Today’s Scripture: John 20:19-26; 21:1-18
Have you ever had a falling out with a friend, and then they happened to show up at an event you were attending? It’s a bit awkward to know what to say or how to act when that happens. Sometimes it’s tempting to go out of our way to avoid them, isn’t it?
Imagine how Peter felt the first time Jesus appeared to the disciples after the resurrection. What do you say to a good friend you denied even knowing? Two times the Lord showed up in the presence of the disciples, but neither time did He mention that evening in the courtyard when Peter vowed he had ever met Him. Maybe Peter assumed everything was fine and the matter was closed. However, Jesus had something else in mind.
The third time Jesus met up with the disciples, it almost seemed like He intentionally created a sense of déjà vu. First, the disciples were fishing, which is what some of them had been doing when Jesus first called them (see Matt. 4:18-20). Second, He instructed them how to catch more fish, just as He had done when they first met (see Luke 5:1-11). Third, Jesus built a fire. Peter’s infamous denial of Christ had happened at a fire in the courtyard.
When they finished eating, Jesus turned to Peter and began to address the topic that had been avoided. Three times He questioned him about his love—to compensate for the three times Peter denied the Lord. Jesus’ choice of words is significant:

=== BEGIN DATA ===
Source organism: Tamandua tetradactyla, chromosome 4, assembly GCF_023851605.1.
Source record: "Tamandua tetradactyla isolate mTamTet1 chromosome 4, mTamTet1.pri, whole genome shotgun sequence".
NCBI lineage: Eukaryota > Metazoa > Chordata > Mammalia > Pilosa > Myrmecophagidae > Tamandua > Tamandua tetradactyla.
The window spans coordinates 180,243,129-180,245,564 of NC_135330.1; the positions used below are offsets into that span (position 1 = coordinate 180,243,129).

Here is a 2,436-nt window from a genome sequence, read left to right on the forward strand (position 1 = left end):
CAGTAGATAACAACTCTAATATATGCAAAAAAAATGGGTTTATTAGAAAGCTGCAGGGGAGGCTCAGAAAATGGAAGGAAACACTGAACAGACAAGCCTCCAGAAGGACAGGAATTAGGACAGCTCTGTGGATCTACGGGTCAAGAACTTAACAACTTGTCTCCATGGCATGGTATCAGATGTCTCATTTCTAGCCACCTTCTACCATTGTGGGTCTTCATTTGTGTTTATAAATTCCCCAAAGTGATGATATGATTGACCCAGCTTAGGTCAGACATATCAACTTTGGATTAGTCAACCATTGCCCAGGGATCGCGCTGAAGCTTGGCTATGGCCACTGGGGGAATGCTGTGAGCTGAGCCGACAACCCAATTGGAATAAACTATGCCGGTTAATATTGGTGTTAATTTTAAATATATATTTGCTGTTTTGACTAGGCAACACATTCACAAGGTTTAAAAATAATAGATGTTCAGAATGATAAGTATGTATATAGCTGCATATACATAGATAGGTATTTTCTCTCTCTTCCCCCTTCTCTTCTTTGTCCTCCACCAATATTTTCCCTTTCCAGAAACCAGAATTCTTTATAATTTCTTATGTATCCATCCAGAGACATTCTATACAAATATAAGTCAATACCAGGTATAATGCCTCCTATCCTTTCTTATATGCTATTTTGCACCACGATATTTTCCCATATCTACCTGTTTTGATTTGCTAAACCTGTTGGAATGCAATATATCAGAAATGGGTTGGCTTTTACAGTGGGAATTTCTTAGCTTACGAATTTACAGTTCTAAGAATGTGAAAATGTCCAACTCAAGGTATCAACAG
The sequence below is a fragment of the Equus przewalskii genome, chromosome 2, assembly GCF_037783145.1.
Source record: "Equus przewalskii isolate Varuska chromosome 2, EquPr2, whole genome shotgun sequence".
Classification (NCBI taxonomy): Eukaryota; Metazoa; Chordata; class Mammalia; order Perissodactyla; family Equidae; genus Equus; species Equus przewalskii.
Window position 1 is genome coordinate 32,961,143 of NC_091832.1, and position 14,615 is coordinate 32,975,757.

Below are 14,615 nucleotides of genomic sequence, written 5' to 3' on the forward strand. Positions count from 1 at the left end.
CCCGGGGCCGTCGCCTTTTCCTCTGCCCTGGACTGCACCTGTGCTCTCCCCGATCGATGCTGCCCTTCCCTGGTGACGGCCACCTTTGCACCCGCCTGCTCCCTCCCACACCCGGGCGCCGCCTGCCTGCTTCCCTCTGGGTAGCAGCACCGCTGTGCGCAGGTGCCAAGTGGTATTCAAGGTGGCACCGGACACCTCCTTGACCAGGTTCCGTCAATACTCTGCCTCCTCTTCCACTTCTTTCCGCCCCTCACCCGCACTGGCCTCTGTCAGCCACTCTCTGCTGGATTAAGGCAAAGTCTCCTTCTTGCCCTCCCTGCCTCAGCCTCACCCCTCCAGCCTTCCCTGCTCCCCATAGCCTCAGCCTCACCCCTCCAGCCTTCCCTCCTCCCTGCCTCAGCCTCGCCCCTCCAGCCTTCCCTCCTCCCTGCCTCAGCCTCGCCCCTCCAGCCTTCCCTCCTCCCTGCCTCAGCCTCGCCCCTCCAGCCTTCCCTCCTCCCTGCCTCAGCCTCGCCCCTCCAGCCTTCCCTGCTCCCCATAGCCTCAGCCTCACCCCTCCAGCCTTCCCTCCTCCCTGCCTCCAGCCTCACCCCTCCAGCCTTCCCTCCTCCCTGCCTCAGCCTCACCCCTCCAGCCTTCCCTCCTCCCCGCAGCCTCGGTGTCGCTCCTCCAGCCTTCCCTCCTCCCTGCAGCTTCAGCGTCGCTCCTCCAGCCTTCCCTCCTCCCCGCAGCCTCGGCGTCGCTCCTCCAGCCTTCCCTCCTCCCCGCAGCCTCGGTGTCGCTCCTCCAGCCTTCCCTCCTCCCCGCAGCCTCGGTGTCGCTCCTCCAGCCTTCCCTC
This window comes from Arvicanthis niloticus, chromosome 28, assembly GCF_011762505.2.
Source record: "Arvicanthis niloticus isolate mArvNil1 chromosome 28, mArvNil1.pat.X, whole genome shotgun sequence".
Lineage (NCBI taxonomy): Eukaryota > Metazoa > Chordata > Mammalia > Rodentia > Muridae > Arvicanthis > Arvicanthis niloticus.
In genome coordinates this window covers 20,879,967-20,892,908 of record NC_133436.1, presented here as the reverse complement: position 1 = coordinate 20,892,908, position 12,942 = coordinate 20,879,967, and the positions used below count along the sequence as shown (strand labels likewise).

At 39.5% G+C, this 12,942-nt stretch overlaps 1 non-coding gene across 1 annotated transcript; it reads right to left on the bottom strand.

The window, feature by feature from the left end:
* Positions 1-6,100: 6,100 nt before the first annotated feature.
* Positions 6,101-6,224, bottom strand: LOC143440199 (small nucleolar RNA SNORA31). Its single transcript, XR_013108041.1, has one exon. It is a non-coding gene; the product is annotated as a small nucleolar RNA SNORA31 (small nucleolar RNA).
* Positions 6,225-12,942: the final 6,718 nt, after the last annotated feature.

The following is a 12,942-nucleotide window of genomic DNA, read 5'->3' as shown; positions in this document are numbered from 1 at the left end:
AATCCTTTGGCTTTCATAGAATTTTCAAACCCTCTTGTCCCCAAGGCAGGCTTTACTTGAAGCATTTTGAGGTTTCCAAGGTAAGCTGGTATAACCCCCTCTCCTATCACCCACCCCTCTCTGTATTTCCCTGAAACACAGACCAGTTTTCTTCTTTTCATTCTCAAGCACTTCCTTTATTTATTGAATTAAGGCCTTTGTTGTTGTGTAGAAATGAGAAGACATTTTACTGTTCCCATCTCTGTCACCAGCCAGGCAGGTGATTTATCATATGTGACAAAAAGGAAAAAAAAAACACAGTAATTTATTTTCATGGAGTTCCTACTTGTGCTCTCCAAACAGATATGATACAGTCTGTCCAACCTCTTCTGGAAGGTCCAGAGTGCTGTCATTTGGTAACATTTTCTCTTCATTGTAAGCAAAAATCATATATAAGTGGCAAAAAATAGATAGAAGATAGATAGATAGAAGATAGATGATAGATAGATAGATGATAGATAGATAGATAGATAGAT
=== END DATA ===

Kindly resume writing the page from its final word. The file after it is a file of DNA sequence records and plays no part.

#1 – Jesus: Simon son of John, do you truly love me . . .? [Do you choose to embrace My will so I can live My life through you]?
Peter: Yes, Lord, you know I love you [You know we’re good friends]
#2 – Jesus: Simon, son of John, do you love me enough to choose to embrace my will so I can live My life through you?
Peter: Yes, Lord, you know we’re good friends.
#3 – Jesus: Simon son of John, are we good friends?
Peter was grieved when Jesus changed his terminology. No matter. The Rabbi restored him by extending the same invitation He had given more than three years before—“Follow Me!”
That awkward conversation became pivotal for Peter, because he never again mentioned how he had denied Christ. Instead, he willingly moved into a place of leadership and, years later, was crucified upside down for his faith. He died for the sake of the very One he had once denied.
- How has the Lord restored you? Do you have any awkward situations that need to be dealt with and settled?